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Principles of Calcite Dissolution in Human and Artificial Otoconia

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http://pubman.mpdl.mpg.de/cone/persons/resource/persons126554

Buder,  Jana
Inorganic Chemistry, Max Planck Institute for Chemical Physics of Solids, Max Planck Society;

http://pubman.mpdl.mpg.de/cone/persons/resource/persons126692

Kniep,  Rüdiger
Rüdiger Kniep, Inorganic Chemistry, Max Planck Institute for Chemical Physics of Solids, Max Planck Society;

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Citation

Walther, L. E., Blödow, A., Buder, J., & Kniep, R. (2014). Principles of Calcite Dissolution in Human and Artificial Otoconia. PLoS One, 9(7): e102516, pp. 1-9. doi:10.1371/journal.pone.0102516.


Cite as: http://hdl.handle.net/11858/00-001M-0000-0023-C9FB-4
Abstract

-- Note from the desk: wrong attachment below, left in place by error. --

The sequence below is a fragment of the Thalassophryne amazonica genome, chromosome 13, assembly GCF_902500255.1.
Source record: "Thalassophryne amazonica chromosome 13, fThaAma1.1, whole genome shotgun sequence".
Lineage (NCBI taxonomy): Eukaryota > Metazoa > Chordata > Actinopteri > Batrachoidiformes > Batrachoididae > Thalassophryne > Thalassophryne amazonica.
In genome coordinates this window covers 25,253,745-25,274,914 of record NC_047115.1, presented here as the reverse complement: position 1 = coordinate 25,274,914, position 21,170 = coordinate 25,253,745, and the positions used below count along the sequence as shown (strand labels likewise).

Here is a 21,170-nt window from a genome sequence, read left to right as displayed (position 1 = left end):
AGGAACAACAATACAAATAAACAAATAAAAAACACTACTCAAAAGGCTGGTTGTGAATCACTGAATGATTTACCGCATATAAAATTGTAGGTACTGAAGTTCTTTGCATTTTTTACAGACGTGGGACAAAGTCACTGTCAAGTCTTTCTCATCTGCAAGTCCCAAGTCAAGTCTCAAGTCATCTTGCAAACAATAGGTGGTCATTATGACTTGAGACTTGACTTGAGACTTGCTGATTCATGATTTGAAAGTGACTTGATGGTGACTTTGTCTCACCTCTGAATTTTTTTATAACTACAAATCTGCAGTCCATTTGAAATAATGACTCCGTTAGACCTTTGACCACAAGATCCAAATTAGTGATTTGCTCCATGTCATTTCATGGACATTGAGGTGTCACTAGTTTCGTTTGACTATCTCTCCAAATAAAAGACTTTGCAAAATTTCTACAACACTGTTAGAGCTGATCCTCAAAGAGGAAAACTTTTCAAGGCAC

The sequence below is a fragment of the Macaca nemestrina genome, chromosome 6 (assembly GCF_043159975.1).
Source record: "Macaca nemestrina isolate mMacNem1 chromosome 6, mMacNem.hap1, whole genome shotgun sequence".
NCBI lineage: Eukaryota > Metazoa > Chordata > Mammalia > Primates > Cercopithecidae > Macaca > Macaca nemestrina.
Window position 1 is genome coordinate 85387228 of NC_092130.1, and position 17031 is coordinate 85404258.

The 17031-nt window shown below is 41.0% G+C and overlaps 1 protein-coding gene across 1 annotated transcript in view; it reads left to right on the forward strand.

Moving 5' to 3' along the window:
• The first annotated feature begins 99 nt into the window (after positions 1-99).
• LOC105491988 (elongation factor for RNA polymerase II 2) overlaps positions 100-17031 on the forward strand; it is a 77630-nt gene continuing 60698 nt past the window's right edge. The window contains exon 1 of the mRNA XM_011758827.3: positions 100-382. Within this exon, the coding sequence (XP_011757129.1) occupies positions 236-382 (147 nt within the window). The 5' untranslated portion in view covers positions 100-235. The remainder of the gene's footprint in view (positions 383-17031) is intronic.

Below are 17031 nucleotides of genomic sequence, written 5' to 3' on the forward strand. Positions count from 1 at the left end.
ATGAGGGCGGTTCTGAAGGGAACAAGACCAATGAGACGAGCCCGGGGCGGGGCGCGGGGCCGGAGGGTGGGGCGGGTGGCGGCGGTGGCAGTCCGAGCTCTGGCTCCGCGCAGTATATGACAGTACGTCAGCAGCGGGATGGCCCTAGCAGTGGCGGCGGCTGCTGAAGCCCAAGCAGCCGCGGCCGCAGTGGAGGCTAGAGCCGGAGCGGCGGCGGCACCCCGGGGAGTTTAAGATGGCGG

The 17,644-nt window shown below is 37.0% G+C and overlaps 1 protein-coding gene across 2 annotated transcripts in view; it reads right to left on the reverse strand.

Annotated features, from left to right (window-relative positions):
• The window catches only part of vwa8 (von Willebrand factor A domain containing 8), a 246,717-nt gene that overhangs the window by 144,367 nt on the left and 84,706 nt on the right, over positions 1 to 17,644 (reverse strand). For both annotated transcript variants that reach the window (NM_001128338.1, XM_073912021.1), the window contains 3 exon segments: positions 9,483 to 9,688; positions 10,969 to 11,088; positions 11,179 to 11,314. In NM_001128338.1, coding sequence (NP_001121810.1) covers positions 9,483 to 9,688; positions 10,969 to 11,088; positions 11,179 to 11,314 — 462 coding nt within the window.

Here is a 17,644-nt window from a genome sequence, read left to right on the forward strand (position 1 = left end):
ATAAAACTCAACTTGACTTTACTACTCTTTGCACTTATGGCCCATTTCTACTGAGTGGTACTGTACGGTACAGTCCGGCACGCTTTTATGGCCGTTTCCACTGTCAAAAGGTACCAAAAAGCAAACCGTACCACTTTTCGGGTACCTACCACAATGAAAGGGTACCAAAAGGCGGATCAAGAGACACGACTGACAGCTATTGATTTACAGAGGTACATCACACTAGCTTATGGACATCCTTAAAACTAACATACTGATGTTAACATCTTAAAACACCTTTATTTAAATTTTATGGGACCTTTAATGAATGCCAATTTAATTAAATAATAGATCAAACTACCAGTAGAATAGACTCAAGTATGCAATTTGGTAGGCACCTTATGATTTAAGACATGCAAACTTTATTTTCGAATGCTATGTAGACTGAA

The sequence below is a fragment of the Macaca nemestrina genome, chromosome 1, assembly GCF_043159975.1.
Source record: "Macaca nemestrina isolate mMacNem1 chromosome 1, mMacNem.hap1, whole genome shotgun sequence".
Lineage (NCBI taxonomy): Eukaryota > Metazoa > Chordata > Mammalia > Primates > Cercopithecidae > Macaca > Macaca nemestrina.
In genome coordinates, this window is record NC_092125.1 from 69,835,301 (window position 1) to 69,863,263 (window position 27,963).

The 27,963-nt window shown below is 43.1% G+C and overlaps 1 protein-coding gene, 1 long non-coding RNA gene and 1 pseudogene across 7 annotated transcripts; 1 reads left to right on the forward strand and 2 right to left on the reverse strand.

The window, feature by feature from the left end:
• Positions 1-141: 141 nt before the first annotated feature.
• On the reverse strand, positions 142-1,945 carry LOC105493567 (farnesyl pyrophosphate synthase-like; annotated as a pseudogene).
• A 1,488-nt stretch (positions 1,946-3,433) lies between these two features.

Human otoconia provide mechanical stimuli to deflect hair cells of the vestibular sensory epithelium for purposes of detecting linear acceleration and head tilts. During lifetime, the volume and number of otoconia are gradually reduced. In a process of degeneration morphological changes occur. Structural changes in human otoconia are assumed to cause vertigo and balance disorders such as benign paroxysmal positional vertigo (BPPV). The aim of this study was to investigate the main principles of morphological changes in human otoconia in dissolution experiments by exposure to hydrochloric acid, EDTA, demineralized water and completely purified water respectively. For comparison reasons artificial (biomimetic) otoconia (calcite gelatin nanocomposits) and natural calcite were used. Morphological changes were detected in time steps by the use of environmental scanning electron microscopy (ESEM). Under in vitro conditions three main dissolution mechanisms were identified as causing characteristic morphological changes of the specimen under consideration: pH drops in the acidic range, complex formation with calcium ions and changes of ion concentrations in the vicinity of otoconia. Shifts in pH cause a more uniform reduction of otoconia size (isotropic dissolution) whereas complexation reactions and changes of the ionic concentrations within the surrounding medium bring about preferred attacks at specific areas (anisotropic dissolution) of human and artificial otoconia. Owing to successive reduction of material, all the dissolution mechanisms finally produce fragments and remnants of otoconia. It can be assumed that the organic component of otoconia is not significantly attacked under the given conditions. Artificial otoconia serve as a suitable model system mimicking chemical attacks on biogenic specimens. The underlying principles of calcite dissolution under in vitro conditions may play a role in otoconia degeneration processes such as BPPV.